Easy to work with. Had great references for contractors and where to source materials for a self completed project.’ Bruce and Julia
Arbutus unedo ‘Compacta’ Dwarf Strawberry Tree will become our focal point for the front entry and our picture window view.
This large shrub or small tree looks wonderful in winter with its red “strawberries” and yes the fruit drop can be a little messy. If you are a neat nik pass on this plant. My clients loved the color of the bark, color of the berries and are prepared to deal with some fruit drop. Butterflies use this plant for a host so don’t be alarmed if you see a large number of one kind of caterpillar on it. Do nothing and enjoy the show. The berries don’t taste good to people but some birds will eat them if hard pressed.
This tree will have a sinuous cinnamon barked trunk and branches and will become the focal point. Because it is evergreen it will also provide my clients with a view of something other than the driveway and garbage cans across the street from their picture window. It’s all about the shape of the small tree so I suggest either no pruning or having a pro come and visit every five years. It’s very low water needs and will tolerate the hot sun and reflected heat from the driveway and sidewalk too so it fits our site perfectly.
Arbutus Unedo Compacta – Dwarf Strawberry Tree
Azorella Trifurcata ‘Nana’ – Dwarf Cushion Bolax
Brunnera Macrophylla ‘Jack Frost’ – Siberian Bug gloss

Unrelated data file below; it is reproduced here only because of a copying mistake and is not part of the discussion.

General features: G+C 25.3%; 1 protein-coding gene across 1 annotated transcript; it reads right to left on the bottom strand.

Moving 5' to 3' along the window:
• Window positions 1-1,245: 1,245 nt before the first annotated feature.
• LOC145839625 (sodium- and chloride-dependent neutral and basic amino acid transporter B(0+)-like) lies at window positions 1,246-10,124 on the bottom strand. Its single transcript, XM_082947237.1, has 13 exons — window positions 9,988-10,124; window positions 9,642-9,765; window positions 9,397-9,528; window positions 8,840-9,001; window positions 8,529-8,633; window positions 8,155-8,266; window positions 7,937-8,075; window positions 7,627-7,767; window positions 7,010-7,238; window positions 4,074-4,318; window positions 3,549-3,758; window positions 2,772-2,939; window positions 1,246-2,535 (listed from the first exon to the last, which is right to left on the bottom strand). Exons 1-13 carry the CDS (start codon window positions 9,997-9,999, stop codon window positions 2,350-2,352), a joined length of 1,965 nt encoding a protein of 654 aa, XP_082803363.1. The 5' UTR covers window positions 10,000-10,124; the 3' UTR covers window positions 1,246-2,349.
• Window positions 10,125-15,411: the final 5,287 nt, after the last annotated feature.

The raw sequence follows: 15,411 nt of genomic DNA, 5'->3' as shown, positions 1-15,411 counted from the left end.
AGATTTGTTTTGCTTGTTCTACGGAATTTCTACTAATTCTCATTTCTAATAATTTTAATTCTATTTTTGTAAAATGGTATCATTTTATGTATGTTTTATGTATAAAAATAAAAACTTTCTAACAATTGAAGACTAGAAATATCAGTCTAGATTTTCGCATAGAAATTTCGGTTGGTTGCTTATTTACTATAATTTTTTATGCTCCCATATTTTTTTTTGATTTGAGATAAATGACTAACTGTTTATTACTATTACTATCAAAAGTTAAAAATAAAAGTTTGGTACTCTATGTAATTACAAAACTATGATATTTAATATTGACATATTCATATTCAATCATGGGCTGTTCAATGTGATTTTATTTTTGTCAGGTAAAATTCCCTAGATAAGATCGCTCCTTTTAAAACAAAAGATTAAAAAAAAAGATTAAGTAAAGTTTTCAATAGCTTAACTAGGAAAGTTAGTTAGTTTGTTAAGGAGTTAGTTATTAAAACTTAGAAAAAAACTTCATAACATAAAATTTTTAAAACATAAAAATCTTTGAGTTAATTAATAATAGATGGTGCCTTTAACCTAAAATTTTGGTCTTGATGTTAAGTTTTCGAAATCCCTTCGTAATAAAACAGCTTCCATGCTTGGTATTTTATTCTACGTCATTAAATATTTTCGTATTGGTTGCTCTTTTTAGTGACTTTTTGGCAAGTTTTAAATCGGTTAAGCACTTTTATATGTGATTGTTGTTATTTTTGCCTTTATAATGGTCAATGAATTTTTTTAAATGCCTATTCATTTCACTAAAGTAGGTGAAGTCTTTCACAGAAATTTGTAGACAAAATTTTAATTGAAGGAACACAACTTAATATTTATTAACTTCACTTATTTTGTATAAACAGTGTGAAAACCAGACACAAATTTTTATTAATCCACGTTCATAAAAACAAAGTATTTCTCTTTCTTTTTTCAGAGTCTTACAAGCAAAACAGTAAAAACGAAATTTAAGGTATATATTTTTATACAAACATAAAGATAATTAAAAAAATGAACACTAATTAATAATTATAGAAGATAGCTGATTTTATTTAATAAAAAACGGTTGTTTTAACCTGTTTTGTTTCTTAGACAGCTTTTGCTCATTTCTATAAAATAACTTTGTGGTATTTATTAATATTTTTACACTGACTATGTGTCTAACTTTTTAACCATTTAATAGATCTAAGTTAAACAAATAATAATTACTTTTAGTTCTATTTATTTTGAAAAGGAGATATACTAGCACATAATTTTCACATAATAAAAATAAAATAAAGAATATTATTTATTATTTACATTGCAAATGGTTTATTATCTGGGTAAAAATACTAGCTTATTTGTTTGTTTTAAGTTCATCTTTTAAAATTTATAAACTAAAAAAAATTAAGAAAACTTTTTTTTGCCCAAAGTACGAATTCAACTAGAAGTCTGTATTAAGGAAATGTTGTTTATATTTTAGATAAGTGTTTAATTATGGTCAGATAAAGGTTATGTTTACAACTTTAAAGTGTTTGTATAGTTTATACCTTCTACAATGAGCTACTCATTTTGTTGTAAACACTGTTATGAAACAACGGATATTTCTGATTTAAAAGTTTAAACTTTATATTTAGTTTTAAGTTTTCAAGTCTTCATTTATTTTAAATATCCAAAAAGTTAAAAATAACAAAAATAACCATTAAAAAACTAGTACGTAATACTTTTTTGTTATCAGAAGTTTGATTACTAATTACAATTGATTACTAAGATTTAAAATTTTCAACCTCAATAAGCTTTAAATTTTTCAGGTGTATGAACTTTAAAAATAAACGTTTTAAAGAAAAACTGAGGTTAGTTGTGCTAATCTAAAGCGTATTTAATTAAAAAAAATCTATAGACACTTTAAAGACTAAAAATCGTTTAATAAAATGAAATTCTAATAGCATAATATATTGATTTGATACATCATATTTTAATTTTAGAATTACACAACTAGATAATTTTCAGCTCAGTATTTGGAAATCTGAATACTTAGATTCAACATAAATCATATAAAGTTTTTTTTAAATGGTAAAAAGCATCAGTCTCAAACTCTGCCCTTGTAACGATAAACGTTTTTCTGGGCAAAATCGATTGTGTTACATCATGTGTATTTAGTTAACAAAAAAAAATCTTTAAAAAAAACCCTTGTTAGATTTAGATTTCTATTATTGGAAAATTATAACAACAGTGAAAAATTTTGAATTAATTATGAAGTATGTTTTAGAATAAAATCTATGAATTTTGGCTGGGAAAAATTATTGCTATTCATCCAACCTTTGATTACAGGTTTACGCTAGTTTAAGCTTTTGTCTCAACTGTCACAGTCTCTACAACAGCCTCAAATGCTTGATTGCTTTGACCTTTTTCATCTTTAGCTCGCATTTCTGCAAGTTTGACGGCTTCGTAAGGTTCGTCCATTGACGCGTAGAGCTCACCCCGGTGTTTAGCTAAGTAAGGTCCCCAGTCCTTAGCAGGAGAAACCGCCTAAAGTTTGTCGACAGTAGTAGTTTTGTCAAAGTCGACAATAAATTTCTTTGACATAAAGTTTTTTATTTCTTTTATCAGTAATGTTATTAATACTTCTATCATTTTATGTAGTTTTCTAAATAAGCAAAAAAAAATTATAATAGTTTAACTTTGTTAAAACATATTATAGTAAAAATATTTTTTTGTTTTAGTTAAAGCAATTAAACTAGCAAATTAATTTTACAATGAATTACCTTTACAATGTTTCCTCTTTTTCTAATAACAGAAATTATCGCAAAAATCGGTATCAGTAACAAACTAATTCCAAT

Calluna Vulgaris – Summer Heather
Carex Morrowii ‘Ice Dance’ – Evergreen Grass
Daphne Odora ‘Marginata’ – Variegated Winter Daphne (existing)
Erica Carnea – Spring Heather
Rudbeckia f. ‘Little Goldstar’ – Dwarf Black Eyed Susan
Polystichum Munitum – Native Sword Fern (existing and new plants)
Saxifraga ‘London’s Pride’ – Groundcover
Sedum ‘Cape Blanco’ – flower food for brown elfin butterfly and groundcover for landscape
Sempervirens – Hens and Chicks
Vaccinium Ovatum – Huckleberry (existing) host for brown elfin butterfly
Does this Portland residential project inspire your front yard? Contact me to see how I can help your landscape design.
My client has a good design eye and she loves modern architectural style and modern style landscapes. However, her new home in Portland’s West Hills had a boatload of difficulties and she wanted a collaborative garden designer who would value her vision and strive to enhance it.
The first view of the house as you approach from the street is the roof. It’s a classic landscape problem for hillside homes. This is as far from welcoming as you can get. You can’t see the front door at all. The amazing view is in the back and the front yard is small, shallow and often below the road.